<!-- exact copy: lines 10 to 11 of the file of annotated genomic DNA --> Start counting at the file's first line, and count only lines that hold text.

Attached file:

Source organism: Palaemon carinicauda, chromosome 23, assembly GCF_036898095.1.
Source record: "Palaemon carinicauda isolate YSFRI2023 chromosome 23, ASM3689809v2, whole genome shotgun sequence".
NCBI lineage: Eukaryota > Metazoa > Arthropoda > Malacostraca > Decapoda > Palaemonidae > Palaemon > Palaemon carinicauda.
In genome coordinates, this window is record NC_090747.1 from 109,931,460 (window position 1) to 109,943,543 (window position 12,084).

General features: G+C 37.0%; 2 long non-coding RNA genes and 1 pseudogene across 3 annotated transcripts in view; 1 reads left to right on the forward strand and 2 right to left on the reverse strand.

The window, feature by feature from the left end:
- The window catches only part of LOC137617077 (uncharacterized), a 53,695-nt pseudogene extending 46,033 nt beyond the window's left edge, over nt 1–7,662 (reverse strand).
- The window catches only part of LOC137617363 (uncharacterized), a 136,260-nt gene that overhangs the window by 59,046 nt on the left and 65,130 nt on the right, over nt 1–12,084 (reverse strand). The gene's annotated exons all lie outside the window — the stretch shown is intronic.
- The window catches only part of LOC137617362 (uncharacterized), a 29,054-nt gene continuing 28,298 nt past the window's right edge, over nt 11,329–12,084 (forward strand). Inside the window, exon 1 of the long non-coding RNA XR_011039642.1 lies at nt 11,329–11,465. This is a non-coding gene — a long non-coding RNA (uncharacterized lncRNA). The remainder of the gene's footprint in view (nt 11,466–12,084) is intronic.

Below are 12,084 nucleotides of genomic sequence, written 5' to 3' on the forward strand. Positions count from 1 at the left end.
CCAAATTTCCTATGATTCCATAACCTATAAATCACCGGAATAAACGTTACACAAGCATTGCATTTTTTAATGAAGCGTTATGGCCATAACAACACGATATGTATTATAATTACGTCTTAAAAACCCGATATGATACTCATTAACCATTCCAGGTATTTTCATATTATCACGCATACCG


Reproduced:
Below are 12,084 nucleotides of genomic sequence, written 5' to 3' on the forward strand. Positions count from 1 at the left end.
CCAAATTTCCTATGATTCCATAACCTATAAATCACCGGAATAAACGTTACACAAGCATTGCATTTTTTAATGAAGCGTTATGGCCATAACAACACGATATGTATTATAATTACGTCTTAAAAACCCGATATGATACTCATTAACCATTCCAGGTATTTTCATATTATCACGCATACCG